Saturday, October 24, 2009

Digging up the Curator's Yard

Been a long time since the last blog, but we're back!

The Future Scientists teamed up with the Student Naturalists to visit Dr. Joe Keiper, CMNH's Curator of Invertebrate Zoology, at his house. Why? To dig up a white-tailed deer and pygmy hippo buried in his yard. This was a truly unique experience - if nothing else to work with the pygmy hippo's remains, a truly endangered animal. Read more about the pygmy hippo at the animal diversity web.

Dr. Keiper had the brainchild to bury these animals in his yard two years ago when the Zoo's pygmy hippo passed away, figuring he could let nature clean up the bones for him, and adding a memorable experience for students who get to excavate the bones for the museum's collections. Such is the thinking of a man who studies how maggots decompose dead bodies. Those fortunate enough to know Dr. Keiper can ask for a thrilling recount of how he brought the dripping, bloody 400 pound animal back to his house with unknowing Sheriff in tow.

Anyway, after two years, the animal bodies should have been adequately decomposed, and Dr. Linda Spurlock, CMNH's Director of Human Health and Anatomy graciously offered to show the students careful archaeological technique in excavating the bones.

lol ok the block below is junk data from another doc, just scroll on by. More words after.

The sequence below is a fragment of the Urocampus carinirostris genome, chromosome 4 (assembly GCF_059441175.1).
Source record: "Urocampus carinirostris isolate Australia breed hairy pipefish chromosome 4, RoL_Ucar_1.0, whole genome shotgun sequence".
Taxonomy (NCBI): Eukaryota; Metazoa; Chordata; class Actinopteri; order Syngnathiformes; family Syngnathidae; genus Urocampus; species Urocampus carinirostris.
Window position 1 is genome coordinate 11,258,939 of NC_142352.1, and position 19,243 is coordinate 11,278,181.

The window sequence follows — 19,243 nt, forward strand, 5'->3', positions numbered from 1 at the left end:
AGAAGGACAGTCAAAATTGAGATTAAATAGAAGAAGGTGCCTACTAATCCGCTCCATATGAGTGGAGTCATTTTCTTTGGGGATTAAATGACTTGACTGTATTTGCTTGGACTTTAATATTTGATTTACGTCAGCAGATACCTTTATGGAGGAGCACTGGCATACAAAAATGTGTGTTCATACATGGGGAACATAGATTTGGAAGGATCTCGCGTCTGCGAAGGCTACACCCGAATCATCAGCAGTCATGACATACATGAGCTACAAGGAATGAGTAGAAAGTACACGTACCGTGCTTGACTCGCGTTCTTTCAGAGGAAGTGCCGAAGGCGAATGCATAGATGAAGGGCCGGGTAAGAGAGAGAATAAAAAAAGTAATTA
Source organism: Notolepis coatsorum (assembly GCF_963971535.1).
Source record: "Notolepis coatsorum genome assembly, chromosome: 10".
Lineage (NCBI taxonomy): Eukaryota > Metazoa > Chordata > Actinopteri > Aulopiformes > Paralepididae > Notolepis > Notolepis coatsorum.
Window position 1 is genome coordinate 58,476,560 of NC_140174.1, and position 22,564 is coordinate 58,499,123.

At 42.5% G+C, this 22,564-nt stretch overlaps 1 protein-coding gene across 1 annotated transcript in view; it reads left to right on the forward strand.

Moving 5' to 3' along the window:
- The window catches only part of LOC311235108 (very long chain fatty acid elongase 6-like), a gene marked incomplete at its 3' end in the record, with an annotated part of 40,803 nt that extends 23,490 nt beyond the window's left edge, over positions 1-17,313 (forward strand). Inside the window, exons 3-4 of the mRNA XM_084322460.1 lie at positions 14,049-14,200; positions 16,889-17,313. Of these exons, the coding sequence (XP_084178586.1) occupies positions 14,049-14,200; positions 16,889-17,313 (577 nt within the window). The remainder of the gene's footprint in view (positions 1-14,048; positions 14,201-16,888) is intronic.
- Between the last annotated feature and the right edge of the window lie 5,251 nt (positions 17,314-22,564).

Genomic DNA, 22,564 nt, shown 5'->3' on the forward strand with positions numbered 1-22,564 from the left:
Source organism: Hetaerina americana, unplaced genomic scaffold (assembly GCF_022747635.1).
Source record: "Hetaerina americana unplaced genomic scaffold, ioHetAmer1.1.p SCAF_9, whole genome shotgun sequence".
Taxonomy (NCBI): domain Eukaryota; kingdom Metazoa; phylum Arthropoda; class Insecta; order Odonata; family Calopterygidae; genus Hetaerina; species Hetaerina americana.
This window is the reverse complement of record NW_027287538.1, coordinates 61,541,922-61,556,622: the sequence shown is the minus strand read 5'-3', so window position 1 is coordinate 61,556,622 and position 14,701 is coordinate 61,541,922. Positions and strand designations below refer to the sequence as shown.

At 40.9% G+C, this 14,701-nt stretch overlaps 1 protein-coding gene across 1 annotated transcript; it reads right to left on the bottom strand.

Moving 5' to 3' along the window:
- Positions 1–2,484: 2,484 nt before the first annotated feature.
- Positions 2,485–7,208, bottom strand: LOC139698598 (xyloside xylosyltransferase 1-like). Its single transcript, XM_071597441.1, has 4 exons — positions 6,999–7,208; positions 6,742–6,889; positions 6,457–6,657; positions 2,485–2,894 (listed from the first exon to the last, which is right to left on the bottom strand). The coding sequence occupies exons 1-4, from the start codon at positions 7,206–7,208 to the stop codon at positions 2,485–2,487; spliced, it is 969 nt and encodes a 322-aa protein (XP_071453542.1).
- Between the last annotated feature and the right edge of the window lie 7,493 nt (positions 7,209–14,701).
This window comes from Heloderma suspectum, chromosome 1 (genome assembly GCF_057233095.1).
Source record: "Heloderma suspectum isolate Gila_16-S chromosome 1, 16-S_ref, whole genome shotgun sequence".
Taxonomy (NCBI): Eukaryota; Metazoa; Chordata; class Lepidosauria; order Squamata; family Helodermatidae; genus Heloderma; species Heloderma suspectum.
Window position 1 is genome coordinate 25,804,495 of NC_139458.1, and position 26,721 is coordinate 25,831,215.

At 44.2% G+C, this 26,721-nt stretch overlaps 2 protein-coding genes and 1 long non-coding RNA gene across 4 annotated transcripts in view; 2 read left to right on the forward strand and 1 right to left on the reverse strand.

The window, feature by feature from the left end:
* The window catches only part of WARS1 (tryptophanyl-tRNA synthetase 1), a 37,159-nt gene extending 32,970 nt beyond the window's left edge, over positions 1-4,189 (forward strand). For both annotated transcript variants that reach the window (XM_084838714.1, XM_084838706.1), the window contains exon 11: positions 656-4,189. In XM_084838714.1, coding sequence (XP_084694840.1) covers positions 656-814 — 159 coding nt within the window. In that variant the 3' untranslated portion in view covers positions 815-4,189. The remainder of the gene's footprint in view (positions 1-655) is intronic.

Dr. Spurlock gets down and dirty.
The Future Scientists use the shake screen to make sure small bones (and missing jewelery) are not missed.
As layers of earth are removed, the students come across a skull! The skull looks happy.
Skull successfully extracted. White-tailed deer.
Wheel-barrel of deer bones.

Well, after two years, the bodies likely would have all decomposed. That is, unless you left them in a plastic bag. Like Dr. Keiper did. But hey, if you were digging a hole all by yourself to bury 500 pounds of stinky dead animal, what would you have done?!

Meat still clinging to the bones. We'll save that for next year.
Hippo skull successfully extracted. Nice and clean - good job, Nature!
The hole was reburied and concrete blocks were piled on top to prevent coyotes or other scavengers from dragging away the precious bones. Students will check out the scene again next year to hopefully extract the bones for the museum's collections.


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Jeff said...

Thanks a bunch! We do have more blog fodder, hopefully it will get thrown on the site one of these days!